A recent study showed that practitioners’ exercise advice and the walking-programme efficiently enhanced the health-related quality of life in a high risk population, overweight or moderately overweight elderly women. Some of these elderly women have to use a the bariatric rollator so they can sit down and maintain their own weight.
The walking programme consisted of supervised walks with a group in a public park or forest tracks three times a week during 50 minutes over a 6-month period. The walking, as well as strengthening
and stretching exercises were used to enhance the feasibility of the programme in different environments.
Eligible women were aged 60 years and older, suffered from either moderate depression or
were overweight, and were capable of walking for more than 25 minutes.
Recruitment rate was high due to:
- The specificity of the invitation to older, overweight patients, who are usually more willing to participate than the general population.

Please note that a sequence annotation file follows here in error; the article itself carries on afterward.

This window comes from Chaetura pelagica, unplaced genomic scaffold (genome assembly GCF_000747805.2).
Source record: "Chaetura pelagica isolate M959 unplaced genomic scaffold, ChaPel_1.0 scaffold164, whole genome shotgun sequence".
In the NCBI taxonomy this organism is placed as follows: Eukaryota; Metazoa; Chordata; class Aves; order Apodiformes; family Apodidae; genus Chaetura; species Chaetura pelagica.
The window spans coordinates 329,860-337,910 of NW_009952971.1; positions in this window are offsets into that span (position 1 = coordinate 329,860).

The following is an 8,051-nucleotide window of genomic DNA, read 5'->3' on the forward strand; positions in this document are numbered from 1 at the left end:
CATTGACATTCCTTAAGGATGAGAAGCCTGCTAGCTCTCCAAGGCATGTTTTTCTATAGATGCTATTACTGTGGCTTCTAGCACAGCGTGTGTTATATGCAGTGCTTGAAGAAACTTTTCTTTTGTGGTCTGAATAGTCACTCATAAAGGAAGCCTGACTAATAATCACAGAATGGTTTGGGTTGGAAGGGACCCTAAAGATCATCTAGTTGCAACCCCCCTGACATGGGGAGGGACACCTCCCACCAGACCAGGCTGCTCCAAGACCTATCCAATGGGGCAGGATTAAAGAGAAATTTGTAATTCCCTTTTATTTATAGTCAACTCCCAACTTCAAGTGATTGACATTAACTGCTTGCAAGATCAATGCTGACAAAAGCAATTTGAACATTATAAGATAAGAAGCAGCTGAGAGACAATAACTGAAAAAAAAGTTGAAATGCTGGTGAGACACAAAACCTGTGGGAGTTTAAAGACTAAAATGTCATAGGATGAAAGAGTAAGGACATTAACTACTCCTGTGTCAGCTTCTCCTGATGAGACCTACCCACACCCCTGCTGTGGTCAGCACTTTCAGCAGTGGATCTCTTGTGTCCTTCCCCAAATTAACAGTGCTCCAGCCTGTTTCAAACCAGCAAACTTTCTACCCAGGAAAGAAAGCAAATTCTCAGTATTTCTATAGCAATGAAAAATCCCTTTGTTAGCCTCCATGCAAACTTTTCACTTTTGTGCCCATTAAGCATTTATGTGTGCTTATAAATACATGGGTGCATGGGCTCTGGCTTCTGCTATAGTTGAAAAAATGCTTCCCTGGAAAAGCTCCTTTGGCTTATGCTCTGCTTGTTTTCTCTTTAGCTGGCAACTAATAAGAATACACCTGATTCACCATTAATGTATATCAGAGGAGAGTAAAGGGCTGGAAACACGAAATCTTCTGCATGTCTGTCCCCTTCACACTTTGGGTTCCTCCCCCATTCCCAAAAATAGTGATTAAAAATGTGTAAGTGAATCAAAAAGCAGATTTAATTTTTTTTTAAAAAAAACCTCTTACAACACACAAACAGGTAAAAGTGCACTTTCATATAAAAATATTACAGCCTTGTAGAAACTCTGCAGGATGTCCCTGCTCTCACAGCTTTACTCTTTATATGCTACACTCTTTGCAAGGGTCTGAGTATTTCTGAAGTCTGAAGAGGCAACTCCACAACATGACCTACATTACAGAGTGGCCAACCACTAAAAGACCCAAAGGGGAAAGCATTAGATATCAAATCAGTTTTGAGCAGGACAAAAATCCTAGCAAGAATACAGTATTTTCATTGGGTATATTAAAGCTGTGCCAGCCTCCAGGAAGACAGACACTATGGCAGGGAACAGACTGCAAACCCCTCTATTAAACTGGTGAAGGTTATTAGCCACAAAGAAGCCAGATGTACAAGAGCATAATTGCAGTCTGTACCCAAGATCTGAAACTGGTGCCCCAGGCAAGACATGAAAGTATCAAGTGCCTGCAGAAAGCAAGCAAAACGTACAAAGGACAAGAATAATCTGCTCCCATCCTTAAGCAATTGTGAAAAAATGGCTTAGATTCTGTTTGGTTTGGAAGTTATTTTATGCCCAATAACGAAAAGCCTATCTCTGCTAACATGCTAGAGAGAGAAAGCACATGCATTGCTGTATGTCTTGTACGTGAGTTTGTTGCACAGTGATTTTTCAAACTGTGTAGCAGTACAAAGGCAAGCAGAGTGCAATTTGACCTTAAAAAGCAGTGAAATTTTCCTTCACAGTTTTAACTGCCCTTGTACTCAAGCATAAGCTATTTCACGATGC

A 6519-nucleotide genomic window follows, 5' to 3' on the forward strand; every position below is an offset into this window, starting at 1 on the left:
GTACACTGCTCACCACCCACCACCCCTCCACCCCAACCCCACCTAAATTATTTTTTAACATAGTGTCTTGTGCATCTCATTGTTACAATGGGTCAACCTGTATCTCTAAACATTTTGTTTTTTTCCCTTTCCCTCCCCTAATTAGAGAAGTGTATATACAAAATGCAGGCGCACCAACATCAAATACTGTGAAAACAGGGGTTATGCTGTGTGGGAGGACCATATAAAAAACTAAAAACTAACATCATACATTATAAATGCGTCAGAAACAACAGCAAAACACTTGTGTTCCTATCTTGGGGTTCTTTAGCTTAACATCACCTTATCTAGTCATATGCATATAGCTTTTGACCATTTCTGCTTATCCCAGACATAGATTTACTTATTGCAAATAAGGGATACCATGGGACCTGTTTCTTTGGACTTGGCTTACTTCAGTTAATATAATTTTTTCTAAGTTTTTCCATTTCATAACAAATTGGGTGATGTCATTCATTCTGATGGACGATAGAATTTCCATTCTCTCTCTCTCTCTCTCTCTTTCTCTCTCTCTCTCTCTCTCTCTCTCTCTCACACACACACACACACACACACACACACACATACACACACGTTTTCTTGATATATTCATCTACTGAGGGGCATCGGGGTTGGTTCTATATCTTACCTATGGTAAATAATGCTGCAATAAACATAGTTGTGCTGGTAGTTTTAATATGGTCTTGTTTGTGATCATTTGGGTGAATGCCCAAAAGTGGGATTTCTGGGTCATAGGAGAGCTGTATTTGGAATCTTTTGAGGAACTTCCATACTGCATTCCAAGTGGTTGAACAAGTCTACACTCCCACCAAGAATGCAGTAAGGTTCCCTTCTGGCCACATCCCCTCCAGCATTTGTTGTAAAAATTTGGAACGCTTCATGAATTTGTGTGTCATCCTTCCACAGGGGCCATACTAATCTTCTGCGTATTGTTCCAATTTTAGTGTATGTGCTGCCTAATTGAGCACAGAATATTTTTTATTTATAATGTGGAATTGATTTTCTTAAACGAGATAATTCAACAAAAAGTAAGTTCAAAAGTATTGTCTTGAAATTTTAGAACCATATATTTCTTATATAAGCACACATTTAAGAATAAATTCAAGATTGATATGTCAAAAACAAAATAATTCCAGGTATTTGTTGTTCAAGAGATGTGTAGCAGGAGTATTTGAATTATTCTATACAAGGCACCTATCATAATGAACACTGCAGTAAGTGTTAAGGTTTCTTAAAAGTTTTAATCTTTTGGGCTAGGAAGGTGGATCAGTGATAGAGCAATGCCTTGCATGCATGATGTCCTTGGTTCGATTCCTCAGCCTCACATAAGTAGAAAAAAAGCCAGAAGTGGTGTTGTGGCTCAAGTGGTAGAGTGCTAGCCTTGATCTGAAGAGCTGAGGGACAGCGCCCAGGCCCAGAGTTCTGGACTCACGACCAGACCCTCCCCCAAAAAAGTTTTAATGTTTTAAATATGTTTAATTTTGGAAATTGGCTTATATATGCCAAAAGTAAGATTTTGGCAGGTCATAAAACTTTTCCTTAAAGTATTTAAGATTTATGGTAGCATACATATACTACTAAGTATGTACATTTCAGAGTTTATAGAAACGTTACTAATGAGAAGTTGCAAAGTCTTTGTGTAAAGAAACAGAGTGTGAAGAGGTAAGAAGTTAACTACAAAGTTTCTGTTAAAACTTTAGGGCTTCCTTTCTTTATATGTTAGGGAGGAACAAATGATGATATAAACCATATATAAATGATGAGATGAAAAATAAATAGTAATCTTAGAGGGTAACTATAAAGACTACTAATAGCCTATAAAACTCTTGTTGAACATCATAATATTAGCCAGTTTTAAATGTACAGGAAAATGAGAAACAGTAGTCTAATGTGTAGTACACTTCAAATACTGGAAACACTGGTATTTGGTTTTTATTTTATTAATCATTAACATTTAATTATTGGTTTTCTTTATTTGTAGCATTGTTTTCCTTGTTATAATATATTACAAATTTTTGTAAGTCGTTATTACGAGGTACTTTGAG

- The active-management of general practitioners.
- The offer of supervision in the exercise programme.
The programme could be a cost-effective resource for helping patients increase physical activity, as recommended by general practitioners. Moreover, the present study could help decision makers enhance the preventive role of primary care and optimize health resources.
3 Times walking 50 minutes a week is also an effective strategy when treatment with antidepressants is not satisfactory enough
Narcis Gusi, Maria C Reyes, Jose L Gonzalez-Guerrero, Emilio Herrera, Jose M Garcia (2008). Cost-utility of a walking programme for moderately obese, or overweight elderly women in primary care. A randomised controlled trial BMC Public Health, 8 (1) DOI: 10.1186/1471-2458-8-231